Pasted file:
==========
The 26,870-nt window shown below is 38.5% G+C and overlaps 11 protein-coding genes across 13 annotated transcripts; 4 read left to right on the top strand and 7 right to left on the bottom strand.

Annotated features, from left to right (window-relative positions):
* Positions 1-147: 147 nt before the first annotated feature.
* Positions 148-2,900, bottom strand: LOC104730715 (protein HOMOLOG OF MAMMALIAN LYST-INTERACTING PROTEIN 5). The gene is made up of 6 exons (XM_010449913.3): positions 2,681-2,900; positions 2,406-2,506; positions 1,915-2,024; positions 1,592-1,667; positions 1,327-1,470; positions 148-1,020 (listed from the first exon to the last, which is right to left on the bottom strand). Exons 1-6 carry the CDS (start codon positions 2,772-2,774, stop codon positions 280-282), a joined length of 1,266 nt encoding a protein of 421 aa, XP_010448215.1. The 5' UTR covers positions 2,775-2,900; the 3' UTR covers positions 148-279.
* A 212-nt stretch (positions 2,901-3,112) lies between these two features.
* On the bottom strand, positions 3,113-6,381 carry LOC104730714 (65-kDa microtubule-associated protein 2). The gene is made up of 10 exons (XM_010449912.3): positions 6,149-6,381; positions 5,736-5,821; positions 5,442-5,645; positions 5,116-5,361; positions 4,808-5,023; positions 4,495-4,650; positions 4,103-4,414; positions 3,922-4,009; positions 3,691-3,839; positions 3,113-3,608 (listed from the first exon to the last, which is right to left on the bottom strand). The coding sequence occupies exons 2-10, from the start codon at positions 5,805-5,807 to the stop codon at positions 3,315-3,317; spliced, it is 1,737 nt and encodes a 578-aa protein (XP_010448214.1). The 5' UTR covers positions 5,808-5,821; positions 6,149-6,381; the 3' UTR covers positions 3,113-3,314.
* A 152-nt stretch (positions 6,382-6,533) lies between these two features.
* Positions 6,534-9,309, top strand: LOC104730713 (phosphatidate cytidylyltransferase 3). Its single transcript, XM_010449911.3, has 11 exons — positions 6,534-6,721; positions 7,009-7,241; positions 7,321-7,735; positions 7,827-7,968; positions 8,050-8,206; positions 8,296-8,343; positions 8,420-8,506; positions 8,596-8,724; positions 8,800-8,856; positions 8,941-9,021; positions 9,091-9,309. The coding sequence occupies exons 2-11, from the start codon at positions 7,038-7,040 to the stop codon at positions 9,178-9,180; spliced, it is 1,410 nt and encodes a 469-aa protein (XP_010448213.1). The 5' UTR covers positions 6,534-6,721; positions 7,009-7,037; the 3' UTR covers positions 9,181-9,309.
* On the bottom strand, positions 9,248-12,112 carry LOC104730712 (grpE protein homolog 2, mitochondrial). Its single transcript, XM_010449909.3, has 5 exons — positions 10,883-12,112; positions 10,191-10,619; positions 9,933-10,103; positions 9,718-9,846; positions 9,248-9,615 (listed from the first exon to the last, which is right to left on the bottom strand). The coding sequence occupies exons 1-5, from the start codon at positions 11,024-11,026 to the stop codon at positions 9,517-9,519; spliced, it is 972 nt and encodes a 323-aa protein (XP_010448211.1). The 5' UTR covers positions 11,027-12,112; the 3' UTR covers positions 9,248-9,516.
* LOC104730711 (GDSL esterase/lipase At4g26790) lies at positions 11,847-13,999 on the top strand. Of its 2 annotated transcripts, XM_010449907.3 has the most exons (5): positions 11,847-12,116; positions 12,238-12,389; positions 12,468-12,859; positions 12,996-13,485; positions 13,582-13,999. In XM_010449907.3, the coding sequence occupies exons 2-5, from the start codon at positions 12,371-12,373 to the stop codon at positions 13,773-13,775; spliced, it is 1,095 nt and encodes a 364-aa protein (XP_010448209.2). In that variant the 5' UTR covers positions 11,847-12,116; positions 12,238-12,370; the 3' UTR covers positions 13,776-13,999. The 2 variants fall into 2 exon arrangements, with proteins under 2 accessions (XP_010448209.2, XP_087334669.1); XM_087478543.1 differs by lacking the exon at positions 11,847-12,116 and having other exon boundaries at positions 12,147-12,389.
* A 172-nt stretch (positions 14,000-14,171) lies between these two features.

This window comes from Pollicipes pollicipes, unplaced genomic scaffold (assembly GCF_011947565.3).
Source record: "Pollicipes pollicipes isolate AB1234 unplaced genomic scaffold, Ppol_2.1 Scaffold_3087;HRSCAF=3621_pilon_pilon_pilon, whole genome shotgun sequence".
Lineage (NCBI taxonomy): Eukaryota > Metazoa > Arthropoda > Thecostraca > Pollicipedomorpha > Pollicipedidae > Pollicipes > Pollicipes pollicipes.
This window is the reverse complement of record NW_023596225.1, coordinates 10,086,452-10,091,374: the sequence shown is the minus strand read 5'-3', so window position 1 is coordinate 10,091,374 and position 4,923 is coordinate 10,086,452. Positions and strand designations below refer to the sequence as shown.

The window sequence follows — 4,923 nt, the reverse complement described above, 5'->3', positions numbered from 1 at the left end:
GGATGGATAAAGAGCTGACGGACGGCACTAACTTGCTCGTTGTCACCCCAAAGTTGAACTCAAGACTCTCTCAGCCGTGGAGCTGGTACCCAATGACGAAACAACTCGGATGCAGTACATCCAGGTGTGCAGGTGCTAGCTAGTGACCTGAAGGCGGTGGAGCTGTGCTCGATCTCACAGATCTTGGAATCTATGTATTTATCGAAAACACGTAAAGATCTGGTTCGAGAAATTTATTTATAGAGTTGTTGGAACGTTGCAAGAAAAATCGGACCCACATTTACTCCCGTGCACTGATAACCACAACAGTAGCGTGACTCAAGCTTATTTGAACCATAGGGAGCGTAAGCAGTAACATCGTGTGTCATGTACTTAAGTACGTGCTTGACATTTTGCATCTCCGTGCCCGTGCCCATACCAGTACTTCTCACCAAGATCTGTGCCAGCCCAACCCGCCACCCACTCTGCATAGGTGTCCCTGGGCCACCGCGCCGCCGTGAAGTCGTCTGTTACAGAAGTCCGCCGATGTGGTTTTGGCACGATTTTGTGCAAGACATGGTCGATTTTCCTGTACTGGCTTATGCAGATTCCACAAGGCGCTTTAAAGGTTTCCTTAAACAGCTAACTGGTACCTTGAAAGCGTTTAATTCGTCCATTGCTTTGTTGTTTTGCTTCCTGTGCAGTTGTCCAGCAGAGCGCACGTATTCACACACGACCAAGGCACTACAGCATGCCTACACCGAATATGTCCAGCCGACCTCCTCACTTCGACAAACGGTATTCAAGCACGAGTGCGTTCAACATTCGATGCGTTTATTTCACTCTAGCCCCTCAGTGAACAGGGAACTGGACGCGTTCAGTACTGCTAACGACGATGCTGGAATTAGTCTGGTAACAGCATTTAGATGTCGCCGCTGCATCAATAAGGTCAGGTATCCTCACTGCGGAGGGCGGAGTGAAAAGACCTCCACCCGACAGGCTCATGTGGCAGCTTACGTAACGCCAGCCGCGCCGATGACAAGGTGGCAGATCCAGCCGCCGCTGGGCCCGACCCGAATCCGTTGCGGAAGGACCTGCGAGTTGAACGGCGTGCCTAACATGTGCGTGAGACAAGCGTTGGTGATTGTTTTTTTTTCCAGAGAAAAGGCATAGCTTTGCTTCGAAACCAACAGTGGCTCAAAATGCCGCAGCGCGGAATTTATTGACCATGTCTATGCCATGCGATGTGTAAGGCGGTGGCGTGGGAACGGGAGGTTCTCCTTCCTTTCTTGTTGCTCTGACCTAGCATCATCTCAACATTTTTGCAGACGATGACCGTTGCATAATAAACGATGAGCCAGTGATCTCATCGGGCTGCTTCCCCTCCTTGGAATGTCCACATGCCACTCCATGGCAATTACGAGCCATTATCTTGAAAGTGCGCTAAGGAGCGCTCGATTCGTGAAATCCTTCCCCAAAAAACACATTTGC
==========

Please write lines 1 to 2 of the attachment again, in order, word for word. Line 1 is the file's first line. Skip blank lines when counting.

The 26,870-nt window shown below is 38.5% G+C and overlaps 11 protein-coding genes across 13 annotated transcripts; 4 read left to right on the top strand and 7 right to left on the bottom strand.

Annotated features, from left to right (window-relative positions):